Now You See It shows how mind and technology can meet, with the latter becoming an extension of the mind – not simply a tool, but a mind tool. . . . Neatly presented in an accessible style, this account is peppered liberally with personal anecdotes and is laced with empirical evidence from psychological studies. Indeed, Davidson has taken great care in achieving this fine balance. Now You See It is humorous, poignant, entertaining, endearing, touching and challenging. It is a book I would happily recommend to anyone engaged in teaching at any level, because it aims both to comfort and to disrupt; it is devised to convince readers that the human mind is ready for the next quantum advance into our collective future, whatever that may be. It is certainly all-embracing in its scope, demonstrating how a sound knowledge of the many ways we can learn in new, media-rich environments might provide a better understanding of how individuals can attain their optimum potential.”

“As Ms. Davidson puts it: ‘Pundits may be asking if the Internet is bad for our children’s mental development, but the better question is whether the form of learning and knowledge-making we are instilling in our children is useful to their future.’ In her galvanic new book, “Now You See It,” Ms. Davidson asks, and ingeniously answers, that question. One of the nation’s great digital minds, she has written an immensely enjoyable omni-manifesto that’s officially about the brain science of attention. But the book also challenges nearly every assumption about American education. . . . As scholarly as “Now You See It” is — as rooted in field experience, as well as rigorous history, philosophy and science — this book about education happens to double as an optimistic, even thrilling, summer read. It supplies reasons for hope about the future. Take it to the beach. That much hope, plus that much scholarship, amounts to a distinctly unguilty pleasure.”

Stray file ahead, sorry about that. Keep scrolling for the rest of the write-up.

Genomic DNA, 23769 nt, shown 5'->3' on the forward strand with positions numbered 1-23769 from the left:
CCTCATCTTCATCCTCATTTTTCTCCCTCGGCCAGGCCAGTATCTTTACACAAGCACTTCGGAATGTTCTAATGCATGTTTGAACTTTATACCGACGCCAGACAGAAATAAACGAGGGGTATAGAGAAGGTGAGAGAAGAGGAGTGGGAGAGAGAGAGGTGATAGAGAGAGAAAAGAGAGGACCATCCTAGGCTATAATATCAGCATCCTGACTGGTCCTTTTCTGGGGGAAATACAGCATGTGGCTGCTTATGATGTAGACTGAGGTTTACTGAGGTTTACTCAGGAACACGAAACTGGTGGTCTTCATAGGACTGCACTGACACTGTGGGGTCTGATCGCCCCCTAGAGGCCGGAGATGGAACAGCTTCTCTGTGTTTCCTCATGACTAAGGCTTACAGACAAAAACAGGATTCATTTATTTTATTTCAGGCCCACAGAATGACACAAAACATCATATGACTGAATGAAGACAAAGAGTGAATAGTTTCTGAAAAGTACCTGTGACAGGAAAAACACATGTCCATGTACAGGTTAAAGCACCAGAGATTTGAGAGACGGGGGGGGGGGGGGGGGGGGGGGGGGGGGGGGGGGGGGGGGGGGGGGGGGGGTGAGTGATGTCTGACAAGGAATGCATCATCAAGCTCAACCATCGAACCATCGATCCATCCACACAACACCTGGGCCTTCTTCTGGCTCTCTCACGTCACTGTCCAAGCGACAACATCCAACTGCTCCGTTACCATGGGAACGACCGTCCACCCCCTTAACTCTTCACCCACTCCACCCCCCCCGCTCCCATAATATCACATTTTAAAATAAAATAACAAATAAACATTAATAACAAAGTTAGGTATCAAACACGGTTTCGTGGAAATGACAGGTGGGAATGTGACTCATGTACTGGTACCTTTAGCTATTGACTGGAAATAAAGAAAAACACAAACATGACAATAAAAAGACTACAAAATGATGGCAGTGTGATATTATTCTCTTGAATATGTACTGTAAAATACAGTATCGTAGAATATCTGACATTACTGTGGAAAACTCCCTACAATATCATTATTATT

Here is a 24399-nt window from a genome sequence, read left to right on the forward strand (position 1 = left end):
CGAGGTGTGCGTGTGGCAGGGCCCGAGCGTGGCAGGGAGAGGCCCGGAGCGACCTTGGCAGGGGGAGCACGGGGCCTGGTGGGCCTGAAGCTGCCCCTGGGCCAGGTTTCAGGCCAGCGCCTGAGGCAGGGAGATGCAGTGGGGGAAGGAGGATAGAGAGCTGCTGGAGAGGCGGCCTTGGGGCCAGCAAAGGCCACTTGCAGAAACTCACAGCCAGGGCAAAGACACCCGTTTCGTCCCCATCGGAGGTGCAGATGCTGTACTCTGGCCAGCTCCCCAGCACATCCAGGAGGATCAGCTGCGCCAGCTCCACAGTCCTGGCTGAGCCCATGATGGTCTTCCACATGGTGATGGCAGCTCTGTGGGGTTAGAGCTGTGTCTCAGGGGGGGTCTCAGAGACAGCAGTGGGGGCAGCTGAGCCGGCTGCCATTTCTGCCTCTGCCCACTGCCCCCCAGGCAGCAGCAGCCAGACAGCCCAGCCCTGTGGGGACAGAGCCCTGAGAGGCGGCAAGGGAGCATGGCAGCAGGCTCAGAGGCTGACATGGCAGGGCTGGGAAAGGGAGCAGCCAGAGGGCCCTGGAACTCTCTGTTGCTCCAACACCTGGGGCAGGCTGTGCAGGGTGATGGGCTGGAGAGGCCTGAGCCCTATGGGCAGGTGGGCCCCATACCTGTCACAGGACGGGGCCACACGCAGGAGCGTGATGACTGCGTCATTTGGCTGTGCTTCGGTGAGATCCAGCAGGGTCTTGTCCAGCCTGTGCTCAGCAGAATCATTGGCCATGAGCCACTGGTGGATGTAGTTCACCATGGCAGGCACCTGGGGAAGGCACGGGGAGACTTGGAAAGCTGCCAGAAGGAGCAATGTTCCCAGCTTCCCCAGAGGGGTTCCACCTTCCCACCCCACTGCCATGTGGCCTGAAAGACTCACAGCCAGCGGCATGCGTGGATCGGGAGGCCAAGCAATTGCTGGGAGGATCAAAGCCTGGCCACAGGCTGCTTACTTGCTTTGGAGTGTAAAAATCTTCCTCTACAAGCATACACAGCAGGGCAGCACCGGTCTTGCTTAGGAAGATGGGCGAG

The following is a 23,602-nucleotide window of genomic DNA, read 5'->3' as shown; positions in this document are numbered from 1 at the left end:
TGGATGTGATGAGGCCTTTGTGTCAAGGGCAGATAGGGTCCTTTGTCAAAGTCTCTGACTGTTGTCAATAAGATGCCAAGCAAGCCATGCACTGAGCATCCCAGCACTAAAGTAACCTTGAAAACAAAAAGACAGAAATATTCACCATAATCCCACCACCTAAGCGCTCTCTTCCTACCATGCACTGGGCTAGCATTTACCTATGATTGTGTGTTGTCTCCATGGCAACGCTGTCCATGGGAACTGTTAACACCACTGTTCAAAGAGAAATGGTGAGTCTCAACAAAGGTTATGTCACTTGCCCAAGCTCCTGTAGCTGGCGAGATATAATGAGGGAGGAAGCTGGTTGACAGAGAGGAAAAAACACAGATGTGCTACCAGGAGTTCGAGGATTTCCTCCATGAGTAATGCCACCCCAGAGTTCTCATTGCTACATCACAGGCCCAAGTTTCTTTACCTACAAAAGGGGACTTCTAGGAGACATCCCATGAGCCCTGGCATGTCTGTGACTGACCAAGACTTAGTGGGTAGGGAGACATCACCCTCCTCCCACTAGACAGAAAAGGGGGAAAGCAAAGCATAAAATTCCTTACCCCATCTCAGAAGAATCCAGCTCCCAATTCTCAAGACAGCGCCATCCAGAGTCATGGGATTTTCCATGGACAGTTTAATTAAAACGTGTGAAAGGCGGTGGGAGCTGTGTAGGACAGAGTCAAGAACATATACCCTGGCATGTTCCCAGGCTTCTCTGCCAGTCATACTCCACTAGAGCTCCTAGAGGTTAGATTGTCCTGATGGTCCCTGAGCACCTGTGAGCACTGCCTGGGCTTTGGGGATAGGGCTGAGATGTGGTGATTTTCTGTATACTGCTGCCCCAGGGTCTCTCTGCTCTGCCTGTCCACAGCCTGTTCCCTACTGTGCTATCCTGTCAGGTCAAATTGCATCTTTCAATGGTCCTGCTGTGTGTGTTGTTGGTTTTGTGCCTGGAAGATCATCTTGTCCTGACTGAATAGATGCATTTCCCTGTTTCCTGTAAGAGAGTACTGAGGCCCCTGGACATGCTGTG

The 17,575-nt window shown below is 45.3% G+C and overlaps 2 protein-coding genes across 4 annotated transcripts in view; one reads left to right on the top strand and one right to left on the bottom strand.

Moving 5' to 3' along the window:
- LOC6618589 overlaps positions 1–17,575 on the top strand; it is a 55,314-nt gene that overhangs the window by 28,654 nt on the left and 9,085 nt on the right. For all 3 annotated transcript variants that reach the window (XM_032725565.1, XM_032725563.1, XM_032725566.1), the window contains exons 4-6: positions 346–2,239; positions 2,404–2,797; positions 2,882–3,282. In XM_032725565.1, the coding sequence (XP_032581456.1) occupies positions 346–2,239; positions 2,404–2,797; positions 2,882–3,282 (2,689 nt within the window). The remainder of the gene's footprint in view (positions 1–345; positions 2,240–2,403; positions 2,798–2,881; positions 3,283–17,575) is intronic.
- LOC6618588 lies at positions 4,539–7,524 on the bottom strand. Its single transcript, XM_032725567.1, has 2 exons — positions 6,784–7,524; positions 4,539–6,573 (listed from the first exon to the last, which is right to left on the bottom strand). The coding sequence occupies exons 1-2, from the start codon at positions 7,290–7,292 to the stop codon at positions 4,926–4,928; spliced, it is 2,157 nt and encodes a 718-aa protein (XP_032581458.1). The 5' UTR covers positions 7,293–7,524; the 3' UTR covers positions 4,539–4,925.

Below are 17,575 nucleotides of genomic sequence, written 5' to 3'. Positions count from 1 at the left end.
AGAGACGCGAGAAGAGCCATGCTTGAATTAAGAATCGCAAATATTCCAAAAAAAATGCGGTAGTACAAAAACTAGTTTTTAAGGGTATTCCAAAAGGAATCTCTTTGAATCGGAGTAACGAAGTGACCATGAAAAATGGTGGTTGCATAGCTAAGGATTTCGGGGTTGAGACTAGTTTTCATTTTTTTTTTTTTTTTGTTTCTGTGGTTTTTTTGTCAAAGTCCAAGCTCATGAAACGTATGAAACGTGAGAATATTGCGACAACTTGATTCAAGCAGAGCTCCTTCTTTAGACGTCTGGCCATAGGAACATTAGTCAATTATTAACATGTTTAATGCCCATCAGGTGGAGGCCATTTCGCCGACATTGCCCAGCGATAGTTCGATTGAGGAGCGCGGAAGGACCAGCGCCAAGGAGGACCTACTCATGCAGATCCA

“Davidson has produced an exceptional and critically important book, one that is all-but-impossible to put down and likely to shape discussions for years to come.”